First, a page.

On February 27, the day the Rocky Mountain News published its last edition and just a few days after owners of the Philadelphia Inquirer filed for bankruptcy, a panel convened at the Museum of San Diego History, perhaps a fitting setting to discuss the state of the newspaper.
Union-Tribune reporter Roger Showley was the moderator, bouncing questions off Dean Nelson, Point Loma Nazarene journalism professor; Diane Borden, director of SDSU’s School of Journalism and Media Studies; and Andrew Donohue, editor of Voice of San Diego.
The group discussed emerging journalistic models such as Voice of San Diego, a web-only non-profit; the roles of Facebook, craigslist, and citizen journalism; declines in print advertising; and why consumers are reluctant to pay for information.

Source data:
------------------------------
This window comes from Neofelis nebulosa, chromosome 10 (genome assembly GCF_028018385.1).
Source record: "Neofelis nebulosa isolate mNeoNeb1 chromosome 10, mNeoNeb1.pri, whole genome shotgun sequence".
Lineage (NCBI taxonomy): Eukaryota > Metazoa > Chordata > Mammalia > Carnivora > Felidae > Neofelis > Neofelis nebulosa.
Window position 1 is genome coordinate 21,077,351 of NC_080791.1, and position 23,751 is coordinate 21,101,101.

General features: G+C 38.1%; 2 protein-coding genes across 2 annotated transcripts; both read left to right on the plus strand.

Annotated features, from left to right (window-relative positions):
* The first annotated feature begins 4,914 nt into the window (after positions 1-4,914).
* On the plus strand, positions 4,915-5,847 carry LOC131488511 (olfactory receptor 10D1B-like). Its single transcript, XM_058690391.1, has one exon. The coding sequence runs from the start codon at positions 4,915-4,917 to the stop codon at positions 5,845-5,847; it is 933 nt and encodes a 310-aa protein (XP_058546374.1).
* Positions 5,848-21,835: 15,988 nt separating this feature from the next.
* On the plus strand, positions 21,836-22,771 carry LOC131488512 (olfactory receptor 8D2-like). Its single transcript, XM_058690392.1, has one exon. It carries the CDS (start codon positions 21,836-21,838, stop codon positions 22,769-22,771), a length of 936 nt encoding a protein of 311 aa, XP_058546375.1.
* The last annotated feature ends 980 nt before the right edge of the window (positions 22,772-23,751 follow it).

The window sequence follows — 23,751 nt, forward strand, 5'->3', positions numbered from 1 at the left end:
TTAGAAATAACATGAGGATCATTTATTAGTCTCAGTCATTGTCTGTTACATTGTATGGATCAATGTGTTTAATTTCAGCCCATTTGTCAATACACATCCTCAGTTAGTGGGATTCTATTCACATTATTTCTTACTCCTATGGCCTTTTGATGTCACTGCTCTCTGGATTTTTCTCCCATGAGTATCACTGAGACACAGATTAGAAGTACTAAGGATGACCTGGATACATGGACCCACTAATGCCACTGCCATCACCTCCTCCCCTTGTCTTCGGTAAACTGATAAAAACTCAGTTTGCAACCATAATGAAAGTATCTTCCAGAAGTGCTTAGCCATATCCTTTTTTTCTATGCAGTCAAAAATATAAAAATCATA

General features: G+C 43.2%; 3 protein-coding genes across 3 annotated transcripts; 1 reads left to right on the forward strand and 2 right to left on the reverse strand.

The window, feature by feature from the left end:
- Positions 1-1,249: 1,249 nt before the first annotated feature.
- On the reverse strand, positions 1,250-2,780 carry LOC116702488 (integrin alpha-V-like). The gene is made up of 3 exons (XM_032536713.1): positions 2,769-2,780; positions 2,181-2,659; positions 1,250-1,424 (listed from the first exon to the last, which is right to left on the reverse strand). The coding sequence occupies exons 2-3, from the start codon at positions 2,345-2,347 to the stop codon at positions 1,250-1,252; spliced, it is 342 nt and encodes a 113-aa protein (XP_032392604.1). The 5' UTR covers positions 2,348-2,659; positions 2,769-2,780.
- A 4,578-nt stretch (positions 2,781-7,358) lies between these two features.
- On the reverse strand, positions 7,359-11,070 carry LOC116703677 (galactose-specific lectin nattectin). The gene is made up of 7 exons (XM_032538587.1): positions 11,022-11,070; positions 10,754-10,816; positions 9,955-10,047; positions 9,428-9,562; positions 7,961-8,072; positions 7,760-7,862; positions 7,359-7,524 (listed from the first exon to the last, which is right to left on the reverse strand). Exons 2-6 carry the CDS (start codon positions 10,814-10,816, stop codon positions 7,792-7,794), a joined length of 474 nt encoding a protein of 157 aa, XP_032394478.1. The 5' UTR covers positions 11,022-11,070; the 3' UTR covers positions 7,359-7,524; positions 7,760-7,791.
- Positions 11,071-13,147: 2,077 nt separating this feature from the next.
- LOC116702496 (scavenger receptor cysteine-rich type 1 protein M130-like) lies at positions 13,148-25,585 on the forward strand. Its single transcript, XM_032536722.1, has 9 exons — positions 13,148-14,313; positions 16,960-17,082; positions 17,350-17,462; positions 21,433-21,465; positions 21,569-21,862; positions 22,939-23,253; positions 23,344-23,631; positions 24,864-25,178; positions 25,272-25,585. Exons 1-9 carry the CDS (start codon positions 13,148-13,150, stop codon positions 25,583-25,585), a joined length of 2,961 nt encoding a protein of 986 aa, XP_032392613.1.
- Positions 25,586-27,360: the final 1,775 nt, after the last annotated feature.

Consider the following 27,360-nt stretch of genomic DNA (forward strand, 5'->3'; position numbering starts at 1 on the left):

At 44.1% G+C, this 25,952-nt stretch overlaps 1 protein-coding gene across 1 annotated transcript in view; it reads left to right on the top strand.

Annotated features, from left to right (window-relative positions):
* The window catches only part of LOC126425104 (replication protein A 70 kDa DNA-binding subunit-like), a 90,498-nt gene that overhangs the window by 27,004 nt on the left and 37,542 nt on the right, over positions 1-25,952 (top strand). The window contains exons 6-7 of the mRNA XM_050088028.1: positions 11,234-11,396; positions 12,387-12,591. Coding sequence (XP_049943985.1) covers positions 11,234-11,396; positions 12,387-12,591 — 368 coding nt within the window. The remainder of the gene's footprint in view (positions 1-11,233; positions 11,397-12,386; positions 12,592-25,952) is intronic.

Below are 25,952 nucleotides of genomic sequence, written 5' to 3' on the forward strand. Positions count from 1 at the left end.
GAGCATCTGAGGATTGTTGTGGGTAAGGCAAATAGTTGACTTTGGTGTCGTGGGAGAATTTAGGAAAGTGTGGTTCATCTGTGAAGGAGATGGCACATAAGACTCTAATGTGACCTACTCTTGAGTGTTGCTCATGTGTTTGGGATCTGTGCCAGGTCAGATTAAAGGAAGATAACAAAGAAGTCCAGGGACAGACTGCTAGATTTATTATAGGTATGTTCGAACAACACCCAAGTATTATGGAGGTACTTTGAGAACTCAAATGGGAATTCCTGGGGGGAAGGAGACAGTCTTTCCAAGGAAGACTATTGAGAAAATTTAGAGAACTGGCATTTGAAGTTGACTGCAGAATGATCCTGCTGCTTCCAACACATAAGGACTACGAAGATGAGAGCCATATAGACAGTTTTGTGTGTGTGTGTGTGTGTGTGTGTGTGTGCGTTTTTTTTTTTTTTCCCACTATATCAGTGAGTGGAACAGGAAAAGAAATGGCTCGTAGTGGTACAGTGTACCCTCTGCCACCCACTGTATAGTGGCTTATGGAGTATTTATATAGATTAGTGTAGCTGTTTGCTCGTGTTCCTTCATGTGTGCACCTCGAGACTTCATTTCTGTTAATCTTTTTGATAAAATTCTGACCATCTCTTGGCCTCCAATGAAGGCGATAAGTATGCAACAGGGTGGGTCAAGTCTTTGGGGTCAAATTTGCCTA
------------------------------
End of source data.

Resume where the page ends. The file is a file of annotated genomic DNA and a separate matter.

The current business model “is falling apart,” Showley argued, asking panelists, “What does the public want?”
Donohue disputed the notion that it’s a choice “between a news world and a Facebook world.” Newspapers, he stressed, “have failed to recognize that they are information-delivery companies.”
Borden talked about credibility, which the “Wild West” web can’t promise: “Building trust -- that is the franchise.”
Nelson said newspapers will decline “until a critical mass of people” recognize that they are a resource worth paying for.
Amid all the bad news about newspapers, panelists expressed some hope.
“I’m very optimistic about the future of news,” Donohue said. “We just have to learn how to do journalism in a new world.”
Nelson reminded the room that the news is history in the best of ways: “Journalism has been with us since people have been drawing on caves.”